Food for thought (Sheep)

Lambing process

All about lambing

About 50% of the work involved in sheep farming comes during the lambing season. It is therefore important to be well prepared for this time. Make sure not only to check the (birthing) stable but also to have all the necessary aid and disinfection products in stock. 

The most important products for the lambing season: 

The birth of the lamb

With pregnant ewes, there are some general signs that the birth is imminent. For example, you may recognize that the ewe: 

  • Isolates herself. Sheep are herd animals and as soon as an animal isolates itself, there is (almost) always something going on. This may indicate an approaching delivery, but it may also indicate illness. 
  • Is restless. The ewe searches for a place to give birth and becomes restless. This can be expressed by continuously standing up, walking around and lying down again. Other ewes can also be chased away. 
  • Is scratching, licking or circling a lot. A ewe might, when giving birth, scratch a lot with her front legs in the straw or walk around in circles. This can often been seen on the straw, where a clear trail will be visible. Sometimes a ewe will also frequently lick her lips with her tongue. 
  • Is looking backwards. It is possible that the ewe looks backwards - and to the belly - a lot, because she feels something strange there. 

An average birth can be divided into three periods:

  • First stage: the udder will swell and the udder skin will become red and taut. The vulva will also swell and turn red and the tissue around the birth canal will become looser. 
  • Second stage: during this period, contractions will open the uterus and dilation takes place. The amniotic sacs are also pushed into the vagina, where they will eventually pop out due to the increased pressure. By leaving the ewe in the flock until this period and then placing it in a birthing stable, it is said that the labour process is smoother. Also, the birthing stables remain cleaner because they do not get wet from the amniotic fluid. 
  • Third stage: the ewe becomes more restless and the contractions are supported by pushing. The foetus enters the vagina and is then pushed out. This can take anywhere from half an hour to several hours.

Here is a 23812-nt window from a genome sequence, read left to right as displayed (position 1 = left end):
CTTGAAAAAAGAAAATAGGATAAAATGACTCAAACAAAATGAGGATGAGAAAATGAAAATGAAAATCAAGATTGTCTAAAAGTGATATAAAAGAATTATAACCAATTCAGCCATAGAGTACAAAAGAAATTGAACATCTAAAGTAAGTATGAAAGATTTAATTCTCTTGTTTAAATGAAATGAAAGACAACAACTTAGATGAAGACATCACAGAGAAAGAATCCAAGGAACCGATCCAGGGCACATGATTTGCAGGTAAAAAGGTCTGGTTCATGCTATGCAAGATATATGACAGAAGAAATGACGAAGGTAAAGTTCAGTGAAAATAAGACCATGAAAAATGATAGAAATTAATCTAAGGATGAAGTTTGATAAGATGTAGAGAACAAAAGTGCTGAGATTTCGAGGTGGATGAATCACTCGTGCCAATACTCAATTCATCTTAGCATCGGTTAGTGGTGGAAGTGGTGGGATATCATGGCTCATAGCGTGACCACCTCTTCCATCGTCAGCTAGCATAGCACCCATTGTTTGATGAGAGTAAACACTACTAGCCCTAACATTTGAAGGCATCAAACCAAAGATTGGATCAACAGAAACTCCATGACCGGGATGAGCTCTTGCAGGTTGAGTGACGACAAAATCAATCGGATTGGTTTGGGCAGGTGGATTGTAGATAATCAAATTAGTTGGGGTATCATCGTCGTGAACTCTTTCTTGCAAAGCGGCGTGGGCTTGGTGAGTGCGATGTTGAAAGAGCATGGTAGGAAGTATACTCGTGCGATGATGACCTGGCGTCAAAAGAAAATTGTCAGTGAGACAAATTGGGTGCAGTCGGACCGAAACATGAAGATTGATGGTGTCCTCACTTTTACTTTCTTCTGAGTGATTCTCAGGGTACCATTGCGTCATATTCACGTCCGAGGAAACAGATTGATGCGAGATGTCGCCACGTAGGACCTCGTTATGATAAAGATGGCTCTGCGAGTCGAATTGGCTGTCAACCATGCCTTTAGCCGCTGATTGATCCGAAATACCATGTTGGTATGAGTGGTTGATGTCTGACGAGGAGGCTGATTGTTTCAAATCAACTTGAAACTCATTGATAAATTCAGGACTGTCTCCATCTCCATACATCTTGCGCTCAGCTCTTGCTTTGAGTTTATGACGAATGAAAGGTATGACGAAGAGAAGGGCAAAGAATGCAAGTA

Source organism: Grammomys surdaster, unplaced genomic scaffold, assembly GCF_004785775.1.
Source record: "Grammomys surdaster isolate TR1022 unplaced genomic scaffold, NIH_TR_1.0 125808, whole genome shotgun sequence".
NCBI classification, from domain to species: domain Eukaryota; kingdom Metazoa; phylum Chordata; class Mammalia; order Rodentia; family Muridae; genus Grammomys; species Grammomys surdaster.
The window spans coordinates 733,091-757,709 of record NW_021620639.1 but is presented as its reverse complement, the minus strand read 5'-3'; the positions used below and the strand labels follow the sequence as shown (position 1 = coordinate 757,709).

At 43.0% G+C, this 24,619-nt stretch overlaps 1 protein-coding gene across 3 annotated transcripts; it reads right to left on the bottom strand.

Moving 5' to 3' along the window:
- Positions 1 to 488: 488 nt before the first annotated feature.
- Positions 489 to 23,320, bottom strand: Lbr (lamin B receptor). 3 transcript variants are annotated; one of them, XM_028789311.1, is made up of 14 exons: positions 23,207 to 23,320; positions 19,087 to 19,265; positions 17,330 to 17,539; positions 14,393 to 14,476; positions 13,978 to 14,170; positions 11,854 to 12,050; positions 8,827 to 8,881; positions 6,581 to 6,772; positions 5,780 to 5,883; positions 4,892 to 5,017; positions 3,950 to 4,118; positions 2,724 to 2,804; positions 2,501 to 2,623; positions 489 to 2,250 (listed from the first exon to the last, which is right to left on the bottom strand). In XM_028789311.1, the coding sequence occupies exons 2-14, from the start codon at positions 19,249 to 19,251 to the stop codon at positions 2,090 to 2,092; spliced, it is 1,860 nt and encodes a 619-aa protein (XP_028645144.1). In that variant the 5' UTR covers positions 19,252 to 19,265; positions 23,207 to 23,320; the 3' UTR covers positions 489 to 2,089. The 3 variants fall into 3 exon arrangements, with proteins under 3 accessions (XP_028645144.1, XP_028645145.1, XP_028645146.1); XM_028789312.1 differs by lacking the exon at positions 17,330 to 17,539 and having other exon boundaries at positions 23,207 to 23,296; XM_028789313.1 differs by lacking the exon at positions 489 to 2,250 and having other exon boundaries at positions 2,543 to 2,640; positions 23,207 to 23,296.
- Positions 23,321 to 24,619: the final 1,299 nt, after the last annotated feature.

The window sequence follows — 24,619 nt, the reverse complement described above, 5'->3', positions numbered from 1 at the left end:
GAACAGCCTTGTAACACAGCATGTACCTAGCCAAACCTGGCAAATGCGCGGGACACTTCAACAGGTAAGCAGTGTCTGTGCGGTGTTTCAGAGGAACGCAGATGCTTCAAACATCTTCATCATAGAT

Most lambs are born in the head position. This means that the head, together with the front legs, comes out first. About 10% of lambs are born breech and will need help. Make sure that the lamb lies well, but be carefull in doing so. Should this fail, please seek the assistance of a veterinarian as soon as possible. 

If in doubt, always consult your vet!

After the lamb is born

After the birth, it is important that breathing starts well and quickly. Remove the birth semen from the nose and mouth immediately. It may also help to pour cold water over the head and neck or to swing the animal by the hind legs. After about 30 seconds, place the lamb on the floor in the chest-down position and apply Respi-Boost breathing stimulus in both nostrils and mouth. If necessary, the lamb can be given artificial respiration by standing behind it and hooking your fingers behind the rib cage and pulling them out, pressing the rib walls back together with your flat hands. This should be done at a rate of about 10 breaths per minute. 

Choose the best colostrum

Weak lambs can easily be kept warm with a heat lamp. It is also important that the newborn lambs receive good colostrum. Colostrum contains esential vitamins and antibodies and is also rich in energy. If it is impossible to use colostrum directly from the ewe, you can switch to artificial colostrum, such as Colstart Plus. Its composition is very similar to the original colostrum and it offers the best start for the lamb.   

If a lamb is too weak to drink by itself, you can administer (artificial) colostrum using a stomach tube.  Prepare the colostrum according to the instructions on the sachet and fill the syringe. Then take the lamb onto your lap with its back against your belly. Insert the tube into its mouth and push it gently into the oesophagus. It is important that the lamb swallows well and that the tube does not enter the trachea. If it does, you will soon notice the lamb coughing or struggling. Make sure not to feed through the tube longer than two days. 

If you have no experience with tube feeding or have any questions about it, always consult your vet! 

Keep the enclosure clean

Around the birth and the first days of the lamb's life, it is important that the enclosure is kept clean and dry. Plenty of straw prevents umbilical infections and diarrhoea. The risk of umbilical infections can also be reduced by disinfecting the navel with iodine immediately after birth. 

The best chance for success during the lambing season! 

Most lambs die from hypothermia or poor hygiene or aftercare. Alsways ensure that the birth process is as hygienic as possible, that the accomodation is as clean as possible, that wounds and gasps are properly disinfected, that the lambs drink quickly and correctly and that they are kept warm. In this way the loss of lambs will be as low as possible!